Mitt Romney Shifting Tone On Afghanistan Plan

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Daniel Serwer, a senior fellow at the Center for Transatlantic Relations at Johns Hopkins University, told ABC News after Romney's Monday speech that the candidate presented "a distinction without a difference" on the Afghan question.

"He might push it back a couple of months," Serwer said in an email, "but he has never suggested anything more dramatic than that."

The NATO-backed plan to end combat operations and conduct a staggered withdrawal of troops would see internal security responsibility handed over to Afghan President Hamid Karzai's government in 2013. The military force would begin marching home over the next year.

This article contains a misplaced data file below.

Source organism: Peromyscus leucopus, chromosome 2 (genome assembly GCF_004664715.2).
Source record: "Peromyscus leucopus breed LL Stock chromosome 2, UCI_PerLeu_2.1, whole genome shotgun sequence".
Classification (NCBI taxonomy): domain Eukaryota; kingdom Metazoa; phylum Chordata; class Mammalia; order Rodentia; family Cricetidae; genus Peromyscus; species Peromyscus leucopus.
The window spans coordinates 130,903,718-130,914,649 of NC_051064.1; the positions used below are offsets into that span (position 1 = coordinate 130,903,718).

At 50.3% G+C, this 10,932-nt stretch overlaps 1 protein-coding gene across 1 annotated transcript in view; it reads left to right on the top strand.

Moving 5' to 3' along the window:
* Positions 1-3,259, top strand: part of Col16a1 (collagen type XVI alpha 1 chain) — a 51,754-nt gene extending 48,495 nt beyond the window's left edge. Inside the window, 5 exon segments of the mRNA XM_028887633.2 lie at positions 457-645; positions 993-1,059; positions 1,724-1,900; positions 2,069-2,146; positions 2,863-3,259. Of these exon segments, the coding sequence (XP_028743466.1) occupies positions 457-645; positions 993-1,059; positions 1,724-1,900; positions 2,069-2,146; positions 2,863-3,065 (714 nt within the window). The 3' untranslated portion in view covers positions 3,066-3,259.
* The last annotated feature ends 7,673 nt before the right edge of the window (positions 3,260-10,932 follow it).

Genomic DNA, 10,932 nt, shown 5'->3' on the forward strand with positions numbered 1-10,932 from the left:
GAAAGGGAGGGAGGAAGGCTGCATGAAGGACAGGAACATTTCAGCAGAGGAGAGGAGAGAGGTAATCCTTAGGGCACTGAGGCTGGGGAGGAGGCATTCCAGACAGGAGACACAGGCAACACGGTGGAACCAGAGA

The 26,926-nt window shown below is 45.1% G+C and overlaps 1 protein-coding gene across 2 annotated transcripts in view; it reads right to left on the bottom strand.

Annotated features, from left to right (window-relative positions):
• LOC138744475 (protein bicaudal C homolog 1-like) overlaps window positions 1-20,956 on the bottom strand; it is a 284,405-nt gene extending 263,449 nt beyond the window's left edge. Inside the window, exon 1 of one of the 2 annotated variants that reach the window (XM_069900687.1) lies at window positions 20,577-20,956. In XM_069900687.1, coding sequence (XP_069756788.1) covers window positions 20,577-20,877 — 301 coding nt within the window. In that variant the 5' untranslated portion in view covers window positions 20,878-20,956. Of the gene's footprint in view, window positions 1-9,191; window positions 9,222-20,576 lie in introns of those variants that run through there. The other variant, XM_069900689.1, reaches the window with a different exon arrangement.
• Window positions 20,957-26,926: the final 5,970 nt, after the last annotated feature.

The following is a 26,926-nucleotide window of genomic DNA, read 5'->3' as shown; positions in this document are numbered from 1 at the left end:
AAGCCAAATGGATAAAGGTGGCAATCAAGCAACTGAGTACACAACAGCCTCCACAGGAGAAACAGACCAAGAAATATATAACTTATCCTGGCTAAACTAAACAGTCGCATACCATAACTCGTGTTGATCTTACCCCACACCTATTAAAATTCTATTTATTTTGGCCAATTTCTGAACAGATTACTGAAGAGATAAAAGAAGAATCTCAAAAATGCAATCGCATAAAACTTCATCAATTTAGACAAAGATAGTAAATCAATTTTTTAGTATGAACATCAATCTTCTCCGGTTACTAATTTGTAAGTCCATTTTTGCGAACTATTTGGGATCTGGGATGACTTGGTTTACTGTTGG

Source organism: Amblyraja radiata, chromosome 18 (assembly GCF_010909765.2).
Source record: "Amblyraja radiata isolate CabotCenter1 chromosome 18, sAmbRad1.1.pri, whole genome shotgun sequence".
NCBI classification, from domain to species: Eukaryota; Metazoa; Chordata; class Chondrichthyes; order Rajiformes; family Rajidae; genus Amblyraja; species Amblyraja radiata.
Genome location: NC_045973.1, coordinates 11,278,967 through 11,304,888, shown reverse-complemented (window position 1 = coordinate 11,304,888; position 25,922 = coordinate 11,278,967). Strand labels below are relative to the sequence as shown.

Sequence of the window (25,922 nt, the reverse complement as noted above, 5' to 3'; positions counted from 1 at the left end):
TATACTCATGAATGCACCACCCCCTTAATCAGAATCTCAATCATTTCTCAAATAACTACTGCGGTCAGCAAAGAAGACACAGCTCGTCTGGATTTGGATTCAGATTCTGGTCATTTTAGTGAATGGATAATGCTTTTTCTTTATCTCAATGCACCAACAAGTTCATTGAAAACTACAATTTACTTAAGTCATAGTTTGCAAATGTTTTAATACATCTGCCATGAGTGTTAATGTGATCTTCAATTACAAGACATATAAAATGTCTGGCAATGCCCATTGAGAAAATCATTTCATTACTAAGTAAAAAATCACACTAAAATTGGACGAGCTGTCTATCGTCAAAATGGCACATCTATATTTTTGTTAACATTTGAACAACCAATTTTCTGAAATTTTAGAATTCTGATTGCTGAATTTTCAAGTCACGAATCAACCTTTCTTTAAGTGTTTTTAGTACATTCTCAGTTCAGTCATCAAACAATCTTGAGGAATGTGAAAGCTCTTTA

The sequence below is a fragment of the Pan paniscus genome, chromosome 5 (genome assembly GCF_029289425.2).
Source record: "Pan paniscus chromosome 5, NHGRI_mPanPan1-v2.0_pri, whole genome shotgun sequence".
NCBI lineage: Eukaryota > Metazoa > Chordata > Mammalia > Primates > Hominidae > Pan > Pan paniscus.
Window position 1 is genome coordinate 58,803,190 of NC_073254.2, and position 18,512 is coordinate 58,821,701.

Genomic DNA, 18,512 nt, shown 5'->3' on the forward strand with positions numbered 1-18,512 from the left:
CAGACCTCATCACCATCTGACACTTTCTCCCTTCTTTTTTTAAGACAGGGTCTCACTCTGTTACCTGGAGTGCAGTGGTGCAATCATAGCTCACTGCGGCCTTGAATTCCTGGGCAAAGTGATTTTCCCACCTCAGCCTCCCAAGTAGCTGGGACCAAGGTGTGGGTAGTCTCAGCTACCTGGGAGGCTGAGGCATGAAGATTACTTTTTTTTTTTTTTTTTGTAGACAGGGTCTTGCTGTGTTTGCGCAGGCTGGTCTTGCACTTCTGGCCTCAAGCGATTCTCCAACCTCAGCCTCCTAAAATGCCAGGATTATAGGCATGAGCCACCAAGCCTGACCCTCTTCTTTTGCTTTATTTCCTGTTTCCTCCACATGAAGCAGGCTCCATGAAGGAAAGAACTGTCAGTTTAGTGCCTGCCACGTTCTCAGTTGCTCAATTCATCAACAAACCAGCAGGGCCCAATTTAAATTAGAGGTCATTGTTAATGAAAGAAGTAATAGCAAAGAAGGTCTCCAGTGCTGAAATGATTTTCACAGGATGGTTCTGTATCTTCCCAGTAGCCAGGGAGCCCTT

The U.S. will, however, maintain a "residual force" of unknown quantity for an unknown period of time after the current agreement expires. Financial support will also continue, at a shared estimated cost of $4 billion per year.

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